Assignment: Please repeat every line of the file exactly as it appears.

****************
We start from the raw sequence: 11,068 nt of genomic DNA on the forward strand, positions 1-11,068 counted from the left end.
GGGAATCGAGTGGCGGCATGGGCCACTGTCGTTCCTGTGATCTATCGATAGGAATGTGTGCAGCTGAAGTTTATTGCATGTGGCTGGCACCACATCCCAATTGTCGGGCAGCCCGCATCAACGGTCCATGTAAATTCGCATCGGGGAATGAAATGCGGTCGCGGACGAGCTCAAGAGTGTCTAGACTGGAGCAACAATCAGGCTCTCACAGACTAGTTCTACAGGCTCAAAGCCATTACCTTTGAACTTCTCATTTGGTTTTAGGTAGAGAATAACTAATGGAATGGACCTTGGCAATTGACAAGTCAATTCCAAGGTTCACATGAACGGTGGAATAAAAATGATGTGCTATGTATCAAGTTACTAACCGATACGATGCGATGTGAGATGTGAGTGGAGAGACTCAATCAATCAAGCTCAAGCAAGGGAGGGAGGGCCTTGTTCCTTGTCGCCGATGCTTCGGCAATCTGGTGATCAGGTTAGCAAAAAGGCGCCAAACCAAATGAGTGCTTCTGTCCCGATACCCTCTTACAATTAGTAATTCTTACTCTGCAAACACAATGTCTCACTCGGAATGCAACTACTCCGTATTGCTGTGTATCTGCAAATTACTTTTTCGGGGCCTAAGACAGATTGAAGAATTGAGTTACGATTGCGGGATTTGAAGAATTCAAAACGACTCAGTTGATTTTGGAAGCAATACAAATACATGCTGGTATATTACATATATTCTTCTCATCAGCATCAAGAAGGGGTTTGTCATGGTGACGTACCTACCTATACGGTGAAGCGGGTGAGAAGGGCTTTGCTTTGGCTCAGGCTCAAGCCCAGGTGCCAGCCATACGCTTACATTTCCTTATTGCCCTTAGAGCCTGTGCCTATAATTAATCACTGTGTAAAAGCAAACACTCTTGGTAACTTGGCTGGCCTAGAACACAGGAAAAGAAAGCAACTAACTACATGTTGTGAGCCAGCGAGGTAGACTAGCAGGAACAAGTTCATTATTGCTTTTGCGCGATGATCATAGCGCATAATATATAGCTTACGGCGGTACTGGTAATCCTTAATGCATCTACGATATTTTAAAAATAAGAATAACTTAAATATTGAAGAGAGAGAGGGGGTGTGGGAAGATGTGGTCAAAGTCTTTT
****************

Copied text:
We start from the raw sequence: 11,068 nt of genomic DNA on the forward strand, positions 1-11,068 counted from the left end.
GGGAATCGAGTGGCGGCATGGGCCACTGTCGTTCCTGTGATCTATCGATAGGAATGTGTGCAGCTGAAGTTTATTGCATGTGGCTGGCACCACATCCCAATTGTCGGGCAGCCCGCATCAACGGTCCATGTAAATTCGCATCGGGGAATGAAATGCGGTCGCGGACGAGCTCAAGAGTGTCTAGACTGGAGCAACAATCAGGCTCTCACAGACTAGTTCTACAGGCTCAAAGCCATTACCTTTGAACTTCTCATTTGGTTTTAGGTAGAGAATAACTAATGGAATGGACCTTGGCAATTGACAAGTCAATTCCAAGGTTCACATGAACGGTGGAATAAAAATGATGTGCTATGTATCAAGTTACTAACCGATACGATGCGATGTGAGATGTGAGTGGAGAGACTCAATCAATCAAGCTCAAGCAAGGGAGGGAGGGCCTTGTTCCTTGTCGCCGATGCTTCGGCAATCTGGTGATCAGGTTAGCAAAAAGGCGCCAAACCAAATGAGTGCTTCTGTCCCGATACCCTCTTACAATTAGTAATTCTTACTCTGCAAACACAATGTCTCACTCGGAATGCAACTACTCCGTATTGCTGTGTATCTGCAAATTACTTTTTCGGGGCCTAAGACAGATTGAAGAATTGAGTTACGATTGCGGGATTTGAAGAATTCAAAACGACTCAGTTGATTTTGGAAGCAATACAAATACATGCTGGTATATTACATATATTCTTCTCATCAGCATCAAGAAGGGGTTTGTCATGGTGACGTACCTACCTATACGGTGAAGCGGGTGAGAAGGGCTTTGCTTTGGCTCAGGCTCAAGCCCAGGTGCCAGCCATACGCTTACATTTCCTTATTGCCCTTAGAGCCTGTGCCTATAATTAATCACTGTGTAAAAGCAAACACTCTTGGTAACTTGGCTGGCCTAGAACACAGGAAAAGAAAGCAACTAACTACATGTTGTGAGCCAGCGAGGTAGACTAGCAGGAACAAGTTCATTATTGCTTTTGCGCGATGATCATAGCGCATAATATATAGCTTACGGCGGTACTGGTAATCCTTAATGCATCTACGATATTTTAAAAATAAGAATAACTTAAATATTGAAGAGAGAGAGGGGGTGTGGGAAGATGTGGTCAAAGTCTTTT